From: Jukka K. Korpela (email@example.com)
Date: Wed Apr 15 2009 - 12:32:19 CDT
William_J_G Overington wrote:
> Suppose that someone is wishing to enter the following text, which
> includes eleven punctuation characters, into Microsoft WordPad.
> “I saw Jane at the supermarket, in the fruit section: she said ‘Is
> John still researching?’ and bought a punnet of reddish-orange
> apricots; then she bought some dates!” said Edith.
> What would be the best way to do that?
It depends on your values. “Best” is (nominally) an absolute concept,
referring to a maximum, but it is unavoidably relative to the ordering
defined by someone somehow. Of course, it also depends on the context.
In a typical situation (of an office worker), the simplest way is to open
Microsoft Word, type the text using the keys for " and ', letting the
program convert them, and then copy and paste into WordPad, if that’s where
you want the text.
In some other situation, the best way might be to use a keyboard layout I
previously referred to, a layout where the keys or key combinations that
normally produce " and ' generate ” and ’ instead and generate “ and ‘ when
used with AltGr. For example.
> Suppose that one is posting in a forum and wishes to enter the above
> text into the forum. What would be the best way to do that?
The same considerations apply. However, many forums still have very limited
character repertoire, so you should—independently of the typing issue—check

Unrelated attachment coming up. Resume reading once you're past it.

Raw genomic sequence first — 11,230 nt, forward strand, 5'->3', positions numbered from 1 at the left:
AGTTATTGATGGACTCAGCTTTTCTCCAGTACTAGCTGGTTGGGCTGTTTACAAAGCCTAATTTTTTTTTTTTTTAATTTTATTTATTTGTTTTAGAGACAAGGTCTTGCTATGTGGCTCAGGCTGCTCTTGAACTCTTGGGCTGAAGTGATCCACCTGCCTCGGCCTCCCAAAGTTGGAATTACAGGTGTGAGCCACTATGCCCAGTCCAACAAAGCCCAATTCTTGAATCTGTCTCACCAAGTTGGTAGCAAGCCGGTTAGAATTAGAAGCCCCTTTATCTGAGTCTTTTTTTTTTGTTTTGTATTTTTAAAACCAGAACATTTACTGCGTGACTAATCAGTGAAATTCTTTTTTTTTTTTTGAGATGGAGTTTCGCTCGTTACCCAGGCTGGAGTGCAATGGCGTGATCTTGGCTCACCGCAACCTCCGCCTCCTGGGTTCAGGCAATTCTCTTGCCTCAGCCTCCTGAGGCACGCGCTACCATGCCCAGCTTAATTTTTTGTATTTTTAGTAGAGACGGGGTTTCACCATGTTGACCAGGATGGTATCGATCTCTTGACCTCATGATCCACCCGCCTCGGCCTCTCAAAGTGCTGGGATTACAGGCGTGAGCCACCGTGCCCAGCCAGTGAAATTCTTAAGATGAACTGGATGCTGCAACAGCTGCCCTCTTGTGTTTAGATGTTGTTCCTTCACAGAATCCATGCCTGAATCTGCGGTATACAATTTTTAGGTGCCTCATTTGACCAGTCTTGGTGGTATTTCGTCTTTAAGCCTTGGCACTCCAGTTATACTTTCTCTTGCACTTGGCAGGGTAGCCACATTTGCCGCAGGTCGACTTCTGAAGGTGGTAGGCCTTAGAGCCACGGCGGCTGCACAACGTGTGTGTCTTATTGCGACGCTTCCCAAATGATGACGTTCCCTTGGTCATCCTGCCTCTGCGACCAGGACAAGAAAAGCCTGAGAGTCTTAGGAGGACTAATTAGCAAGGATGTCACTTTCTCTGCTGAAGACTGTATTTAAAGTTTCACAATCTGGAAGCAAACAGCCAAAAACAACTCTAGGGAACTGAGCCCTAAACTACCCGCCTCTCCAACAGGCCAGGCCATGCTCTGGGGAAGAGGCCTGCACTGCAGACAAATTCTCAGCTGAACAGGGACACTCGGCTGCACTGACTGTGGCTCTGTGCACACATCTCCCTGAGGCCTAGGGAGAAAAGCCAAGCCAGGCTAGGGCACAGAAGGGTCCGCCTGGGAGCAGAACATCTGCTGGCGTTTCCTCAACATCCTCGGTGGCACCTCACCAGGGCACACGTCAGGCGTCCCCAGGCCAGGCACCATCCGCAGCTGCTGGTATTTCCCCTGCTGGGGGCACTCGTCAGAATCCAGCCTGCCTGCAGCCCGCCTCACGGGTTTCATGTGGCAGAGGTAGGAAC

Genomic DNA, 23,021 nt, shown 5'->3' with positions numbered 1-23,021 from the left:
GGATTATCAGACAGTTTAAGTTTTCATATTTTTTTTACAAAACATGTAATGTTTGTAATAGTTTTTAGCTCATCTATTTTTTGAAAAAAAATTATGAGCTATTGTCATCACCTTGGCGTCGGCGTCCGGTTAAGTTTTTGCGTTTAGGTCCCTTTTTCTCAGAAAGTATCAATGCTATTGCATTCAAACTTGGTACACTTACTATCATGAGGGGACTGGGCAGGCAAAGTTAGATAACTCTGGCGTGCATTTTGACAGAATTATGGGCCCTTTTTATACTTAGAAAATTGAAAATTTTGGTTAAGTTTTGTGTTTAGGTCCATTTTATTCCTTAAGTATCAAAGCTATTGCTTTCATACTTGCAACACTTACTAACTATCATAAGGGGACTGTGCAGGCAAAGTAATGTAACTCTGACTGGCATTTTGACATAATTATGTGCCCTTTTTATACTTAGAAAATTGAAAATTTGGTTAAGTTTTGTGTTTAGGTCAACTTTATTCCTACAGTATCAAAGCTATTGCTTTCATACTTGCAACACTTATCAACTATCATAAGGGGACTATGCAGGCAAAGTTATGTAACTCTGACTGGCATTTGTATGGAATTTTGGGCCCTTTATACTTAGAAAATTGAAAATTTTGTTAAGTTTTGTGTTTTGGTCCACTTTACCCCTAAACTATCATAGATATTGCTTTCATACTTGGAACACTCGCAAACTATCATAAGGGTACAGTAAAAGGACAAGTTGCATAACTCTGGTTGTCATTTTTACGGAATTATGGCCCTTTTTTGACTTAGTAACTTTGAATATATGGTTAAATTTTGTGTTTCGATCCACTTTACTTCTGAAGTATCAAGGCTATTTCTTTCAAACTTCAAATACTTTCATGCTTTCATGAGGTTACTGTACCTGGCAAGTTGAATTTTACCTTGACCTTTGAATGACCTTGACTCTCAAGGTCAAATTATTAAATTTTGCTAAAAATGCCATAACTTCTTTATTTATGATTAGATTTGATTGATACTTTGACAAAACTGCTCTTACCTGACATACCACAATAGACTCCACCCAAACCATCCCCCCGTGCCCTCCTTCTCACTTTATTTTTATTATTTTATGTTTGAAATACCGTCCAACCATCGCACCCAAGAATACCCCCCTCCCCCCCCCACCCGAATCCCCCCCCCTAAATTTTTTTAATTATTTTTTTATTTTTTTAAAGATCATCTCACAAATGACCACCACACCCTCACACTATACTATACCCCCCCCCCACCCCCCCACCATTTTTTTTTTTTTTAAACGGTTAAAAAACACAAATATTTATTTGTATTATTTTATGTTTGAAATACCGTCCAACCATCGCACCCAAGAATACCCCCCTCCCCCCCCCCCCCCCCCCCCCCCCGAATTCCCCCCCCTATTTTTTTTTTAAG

what characters you can really use there safely.
>> For example, you could define (or ask someone define for
>> you) a keyboard settings where the key with the "
>> character produces “ when used as such and ” when used
>> with AltGr key. Or something like that. Similarly, you could
>> replace the underline _ (which is rarely needed in normal
>> prose) by the en dash –. When you write computer code
>> where the Ascii " is needed, you simply switch to
>> “normal” keyboard settings (e.g., Ctrl+something).
> Can one do that using Microsoft WordPad?
Certainly. And even Notepad.
> Is there some underlying operating system facility that will handle
> it or something that one can install?
Just the keyboard driver.
> I know that one can use the Alt key in WordPad though the facility is
> provided by the operating system rather than the WordPad program.
> For example Alt 130 and Alt 142 can be used to produce the accented
> characters in the following.
That’s a different issue, not related to keyboard layout. Those methods have
their uses, though they are hard to remember and difficult to use especially
on portable computers that usually lack numeric keypad. Anyway, it’s at a
different level of processing.
-- Yucca, http://www.cs.tut.fi/~jkorpela/
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